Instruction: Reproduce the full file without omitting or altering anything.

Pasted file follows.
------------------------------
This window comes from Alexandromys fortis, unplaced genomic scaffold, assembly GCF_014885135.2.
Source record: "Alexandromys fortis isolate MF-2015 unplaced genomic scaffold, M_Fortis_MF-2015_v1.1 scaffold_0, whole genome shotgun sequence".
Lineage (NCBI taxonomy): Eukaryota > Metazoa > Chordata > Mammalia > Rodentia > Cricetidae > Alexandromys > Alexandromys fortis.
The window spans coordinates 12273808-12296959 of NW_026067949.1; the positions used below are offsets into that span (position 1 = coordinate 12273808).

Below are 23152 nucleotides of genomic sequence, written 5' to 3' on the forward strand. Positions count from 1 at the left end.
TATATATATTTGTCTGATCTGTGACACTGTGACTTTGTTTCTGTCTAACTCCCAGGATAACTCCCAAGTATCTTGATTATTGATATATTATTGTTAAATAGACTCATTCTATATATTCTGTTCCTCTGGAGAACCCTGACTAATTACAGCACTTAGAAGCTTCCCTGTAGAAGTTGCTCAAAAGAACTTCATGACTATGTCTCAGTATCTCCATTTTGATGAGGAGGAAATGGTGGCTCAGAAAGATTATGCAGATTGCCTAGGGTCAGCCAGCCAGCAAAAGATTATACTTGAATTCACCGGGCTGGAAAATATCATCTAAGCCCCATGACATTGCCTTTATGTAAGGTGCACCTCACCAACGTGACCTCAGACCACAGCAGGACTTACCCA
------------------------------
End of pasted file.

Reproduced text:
This window comes from Alexandromys fortis, unplaced genomic scaffold, assembly GCF_014885135.2.
Source record: "Alexandromys fortis isolate MF-2015 unplaced genomic scaffold, M_Fortis_MF-2015_v1.1 scaffold_0, whole genome shotgun sequence".
Lineage (NCBI taxonomy): Eukaryota > Metazoa > Chordata > Mammalia > Rodentia > Cricetidae > Alexandromys > Alexandromys fortis.
The window spans coordinates 12273808-12296959 of NW_026067949.1; the positions used below are offsets into that span (position 1 = coordinate 12273808).

Below are 23152 nucleotides of genomic sequence, written 5' to 3' on the forward strand. Positions count from 1 at the left end.
TATATATATTTGTCTGATCTGTGACACTGTGACTTTGTTTCTGTCTAACTCCCAGGATAACTCCCAAGTATCTTGATTATTGATATATTATTGTTAAATAGACTCATTCTATATATTCTGTTCCTCTGGAGAACCCTGACTAATTACAGCACTTAGAAGCTTCCCTGTAGAAGTTGCTCAAAAGAACTTCATGACTATGTCTCAGTATCTCCATTTTGATGAGGAGGAAATGGTGGCTCAGAAAGATTATGCAGATTGCCTAGGGTCAGCCAGCCAGCAAAAGATTATACTTGAATTCACCGGGCTGGAAAATATCATCTAAGCCCCATGACATTGCCTTTATGTAAGGTGCACCTCACCAACGTGACCTCAGACCACAGCAGGACTTACCCA